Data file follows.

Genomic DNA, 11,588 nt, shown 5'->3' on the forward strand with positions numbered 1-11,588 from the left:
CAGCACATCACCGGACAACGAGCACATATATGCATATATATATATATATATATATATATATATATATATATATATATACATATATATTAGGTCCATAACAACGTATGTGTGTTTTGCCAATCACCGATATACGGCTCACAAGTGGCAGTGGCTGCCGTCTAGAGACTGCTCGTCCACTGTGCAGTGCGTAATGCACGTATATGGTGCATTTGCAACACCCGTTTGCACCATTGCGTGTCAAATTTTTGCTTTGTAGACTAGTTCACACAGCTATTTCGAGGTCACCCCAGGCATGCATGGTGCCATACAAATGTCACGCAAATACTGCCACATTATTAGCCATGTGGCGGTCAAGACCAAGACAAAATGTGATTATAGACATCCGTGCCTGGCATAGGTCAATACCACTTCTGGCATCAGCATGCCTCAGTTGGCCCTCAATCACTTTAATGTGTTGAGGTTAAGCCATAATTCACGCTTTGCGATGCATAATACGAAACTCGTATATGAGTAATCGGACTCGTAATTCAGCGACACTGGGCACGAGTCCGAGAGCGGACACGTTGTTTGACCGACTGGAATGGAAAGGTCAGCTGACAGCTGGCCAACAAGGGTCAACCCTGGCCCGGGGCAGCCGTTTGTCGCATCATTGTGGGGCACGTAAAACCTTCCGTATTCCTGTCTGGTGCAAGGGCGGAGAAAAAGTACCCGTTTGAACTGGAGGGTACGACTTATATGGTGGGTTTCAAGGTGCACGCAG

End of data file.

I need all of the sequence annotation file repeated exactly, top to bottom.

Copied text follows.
Genomic DNA, 11,588 nt, shown 5'->3' on the forward strand with positions numbered 1-11,588 from the left:
CAGCACATCACCGGACAACGAGCACATATATGCATATATATATATATATATATATATATATATATATATATATATATACATATATATTAGGTCCATAACAACGTATGTGTGTTTTGCCAATCACCGATATACGGCTCACAAGTGGCAGTGGCTGCCGTCTAGAGACTGCTCGTCCACTGTGCAGTGCGTAATGCACGTATATGGTGCATTTGCAACACCCGTTTGCACCATTGCGTGTCAAATTTTTGCTTTGTAGACTAGTTCACACAGCTATTTCGAGGTCACCCCAGGCATGCATGGTGCCATACAAATGTCACGCAAATACTGCCACATTATTAGCCATGTGGCGGTCAAGACCAAGACAAAATGTGATTATAGACATCCGTGCCTGGCATAGGTCAATACCACTTCTGGCATCAGCATGCCTCAGTTGGCCCTCAATCACTTTAATGTGTTGAGGTTAAGCCATAATTCACGCTTTGCGATGCATAATACGAAACTCGTATATGAGTAATCGGACTCGTAATTCAGCGACACTGGGCACGAGTCCGAGAGCGGACACGTTGTTTGACCGACTGGAATGGAAAGGTCAGCTGACAGCTGGCCAACAAGGGTCAACCCTGGCCCGGGGCAGCCGTTTGTCGCATCATTGTGGGGCACGTAAAACCTTCCGTATTCCTGTCTGGTGCAAGGGCGGAGAAAAAGTACCCGTTTGAACTGGAGGGTACGACTTATATGGTGGGTTTCAAGGTGCACGCAG